Q: Do you think you will cover an array of your most loved songs at the shows?
Simon: “I’ll stay mostly toward the songs that are familiar and that people know, pretty close to the show that I closed out my touring with last year. This is the first time that I’m performing in almost a year. I haven’t added anything new. I usually tweak arrangements a bit, but I haven’t added any new material. Most of the songs will be songs that people know.”
Q: Talking about changing arrangements, I really like the new orchestral arrangement by Bryce Dessner (of the band The National) of your song “Can’t Run But” on your latest album, “In the Blue Light.” It really enhances the song.
Simon: “Bryce’s arrangement is really clever. It’s really good. I just finished (playing) that before the phone call. He did a great job. The arrangement on ‘Magritte’ (‘Rene and Georgette Magritte with Their Dog after the War’) by Bob Sirota (on the ‘In the Blue Light’ album) was also a beauty.”
Q: The juxtaposition of imagery of the famous surrealist painter and the music of doo-wop bands on your “Magritte” song is really brilliant.
Simon: “That’s what it was meant to be. Both of those songs were not really familiar songs from my repertoire, but I always thought they were really interesting. But once I started performing them in my show with yMusic they became almost favorites. It will be interesting to play them in front of a hometown audience there.”
Q: Talking about favorites, I imagine “Graceland” is among your most loved songs in concert. I read that you once thought it was your best song.
Simon: “It probably was at one moment in time. It certainly would be up there. I don’t really have one constant favorite song. That’s a good one. I like the track a lot. The story has enough elements of biography to be emotionally resonant for me personally and enough imagination for it to go and take you off hopefully into some other sonic place. That song is fun to do and reexamine from time to time. We just did it the other day and went back and listened to the original recording again to learn if there was anything had changed gradually over the years that we might want to rethink about.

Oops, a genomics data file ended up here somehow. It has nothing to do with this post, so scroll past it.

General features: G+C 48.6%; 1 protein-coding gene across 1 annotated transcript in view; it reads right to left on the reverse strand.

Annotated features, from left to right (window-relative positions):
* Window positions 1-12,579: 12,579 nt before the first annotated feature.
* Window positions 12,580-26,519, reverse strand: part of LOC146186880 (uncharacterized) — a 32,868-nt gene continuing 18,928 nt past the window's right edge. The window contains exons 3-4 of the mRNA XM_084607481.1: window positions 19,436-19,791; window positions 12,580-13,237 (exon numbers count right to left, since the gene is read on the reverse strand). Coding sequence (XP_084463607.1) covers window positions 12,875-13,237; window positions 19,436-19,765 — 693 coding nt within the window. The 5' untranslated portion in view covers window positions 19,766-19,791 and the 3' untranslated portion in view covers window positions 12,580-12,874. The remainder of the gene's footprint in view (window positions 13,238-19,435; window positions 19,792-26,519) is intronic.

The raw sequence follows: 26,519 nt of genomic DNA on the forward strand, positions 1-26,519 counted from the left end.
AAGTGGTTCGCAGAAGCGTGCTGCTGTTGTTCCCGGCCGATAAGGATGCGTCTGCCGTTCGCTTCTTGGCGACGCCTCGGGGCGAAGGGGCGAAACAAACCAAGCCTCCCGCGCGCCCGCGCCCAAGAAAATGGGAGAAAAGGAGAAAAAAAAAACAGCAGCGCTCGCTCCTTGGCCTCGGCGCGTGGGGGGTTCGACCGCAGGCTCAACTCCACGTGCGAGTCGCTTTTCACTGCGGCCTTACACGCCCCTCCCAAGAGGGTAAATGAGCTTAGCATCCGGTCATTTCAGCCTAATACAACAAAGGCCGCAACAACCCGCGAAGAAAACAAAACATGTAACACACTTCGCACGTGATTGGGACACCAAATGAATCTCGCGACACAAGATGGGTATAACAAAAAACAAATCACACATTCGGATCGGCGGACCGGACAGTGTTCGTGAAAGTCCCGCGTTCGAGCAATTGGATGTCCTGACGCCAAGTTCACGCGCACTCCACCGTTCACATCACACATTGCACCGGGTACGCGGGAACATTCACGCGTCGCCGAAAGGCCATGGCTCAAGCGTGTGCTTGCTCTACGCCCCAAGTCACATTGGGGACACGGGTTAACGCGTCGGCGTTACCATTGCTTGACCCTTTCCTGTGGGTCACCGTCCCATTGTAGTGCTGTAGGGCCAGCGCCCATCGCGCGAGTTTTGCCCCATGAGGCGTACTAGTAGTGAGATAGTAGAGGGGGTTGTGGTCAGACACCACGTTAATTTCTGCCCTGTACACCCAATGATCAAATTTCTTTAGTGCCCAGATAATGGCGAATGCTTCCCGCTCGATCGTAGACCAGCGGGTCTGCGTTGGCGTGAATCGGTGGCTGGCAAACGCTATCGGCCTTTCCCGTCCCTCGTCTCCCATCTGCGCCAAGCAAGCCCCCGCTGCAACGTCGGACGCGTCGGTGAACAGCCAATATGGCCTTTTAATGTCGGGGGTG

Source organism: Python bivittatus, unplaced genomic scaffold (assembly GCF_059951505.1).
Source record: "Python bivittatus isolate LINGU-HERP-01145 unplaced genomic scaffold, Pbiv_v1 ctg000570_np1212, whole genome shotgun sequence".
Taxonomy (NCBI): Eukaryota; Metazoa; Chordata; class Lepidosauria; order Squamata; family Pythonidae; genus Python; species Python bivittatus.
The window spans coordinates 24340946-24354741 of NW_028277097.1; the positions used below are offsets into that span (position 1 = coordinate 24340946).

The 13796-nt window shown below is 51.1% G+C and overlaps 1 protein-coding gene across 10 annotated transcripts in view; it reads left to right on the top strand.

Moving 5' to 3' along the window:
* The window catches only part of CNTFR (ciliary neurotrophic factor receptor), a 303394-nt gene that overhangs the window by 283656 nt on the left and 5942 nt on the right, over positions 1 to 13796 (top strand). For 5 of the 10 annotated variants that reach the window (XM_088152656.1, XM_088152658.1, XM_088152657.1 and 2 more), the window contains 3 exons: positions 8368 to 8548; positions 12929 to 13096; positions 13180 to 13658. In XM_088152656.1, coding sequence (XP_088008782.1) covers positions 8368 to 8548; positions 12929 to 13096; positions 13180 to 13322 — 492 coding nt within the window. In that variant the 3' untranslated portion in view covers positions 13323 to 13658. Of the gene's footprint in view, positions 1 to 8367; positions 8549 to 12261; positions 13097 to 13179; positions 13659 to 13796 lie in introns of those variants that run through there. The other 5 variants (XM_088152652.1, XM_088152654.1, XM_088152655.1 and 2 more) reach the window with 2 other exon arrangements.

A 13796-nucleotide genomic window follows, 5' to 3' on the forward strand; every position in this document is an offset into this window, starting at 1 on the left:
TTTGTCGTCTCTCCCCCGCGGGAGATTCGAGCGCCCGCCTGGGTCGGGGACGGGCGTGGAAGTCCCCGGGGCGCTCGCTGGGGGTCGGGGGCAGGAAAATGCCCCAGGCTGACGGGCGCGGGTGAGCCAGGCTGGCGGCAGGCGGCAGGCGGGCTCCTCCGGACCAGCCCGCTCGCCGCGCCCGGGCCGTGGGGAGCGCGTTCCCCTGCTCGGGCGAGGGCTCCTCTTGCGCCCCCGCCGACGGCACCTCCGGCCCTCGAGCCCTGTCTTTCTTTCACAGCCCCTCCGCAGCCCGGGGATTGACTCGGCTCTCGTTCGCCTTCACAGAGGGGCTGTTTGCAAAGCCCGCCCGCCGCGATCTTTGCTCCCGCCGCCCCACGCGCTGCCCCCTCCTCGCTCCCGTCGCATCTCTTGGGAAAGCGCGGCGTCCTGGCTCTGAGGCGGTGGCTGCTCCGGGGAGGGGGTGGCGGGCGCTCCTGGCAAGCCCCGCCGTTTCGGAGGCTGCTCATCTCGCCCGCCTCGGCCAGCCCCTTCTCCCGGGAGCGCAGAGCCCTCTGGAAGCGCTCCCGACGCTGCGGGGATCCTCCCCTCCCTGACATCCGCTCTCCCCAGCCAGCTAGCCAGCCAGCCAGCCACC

“That’s what happens with these songs, I go back over them and I kind of fix things that maybe I missed the first time or I was unaware of, or players in the band change.
“We have a guitarist from Nigeria, Biodun Kuti, who is a great player. He replaced a truly great player, Vincent Nguini, who passed away. So we go to Biodun’s strength and he and Bakithi Kumalo (the South African bassist who played on ‘Graceland’) give us the African songs with some connection to colors coming from the continent.
“We’re a band that plays a lot of different styles of music, and everybody comes from different places culturally and musically. So we have to merge and find some voice that acknowledges the roots of the music and at the same time is not tied to the arrangements of the records, so that anybody can be free to be their own selves as musicians. It’s a really good bunch of musicians.”
Q: I just want to acknowledge that it’s remarkable how, unlike most of your peers, you have continued to innovate and craft extraordinary, imaginative songs into your 70s, like with the acclaimed “Stranger to Stranger” album in 2016.
Simon: “Thank you. I’m very fortunate that my voice stayed clear. Usually just by this decade (in his 70s) your voice starts to become frayed. As long as I get a lot of sleep and rest it, my voice is pretty clear. Part of the reason I stopped touring is that when I went on tour I had to go to sleep so much to get my voice ready for the shows. I had nothing to do in between shows except go to sleep. I’ll sleep very comfortably in Maui. I’ll be in my own bed.”
* Jon Woodhouse writes the “Mauibeat” music column for Maui Scene. He can be reached at firstname.lastname@example.org.
WHAT: Paul Simon concerts.
WHEN: Tuesday and Wednesday. Gates open at 6 p.m., show at 7:30 p.m.
WHERE: Maui Arts & Cultural Center’s A&B Amphitheater.
TICKETS: $55, $85, $125 and $185, plus applicable fees. Available at the MACC Box Office, by phone at (808) 242-SHOW (7469) and online at MauiArts.org.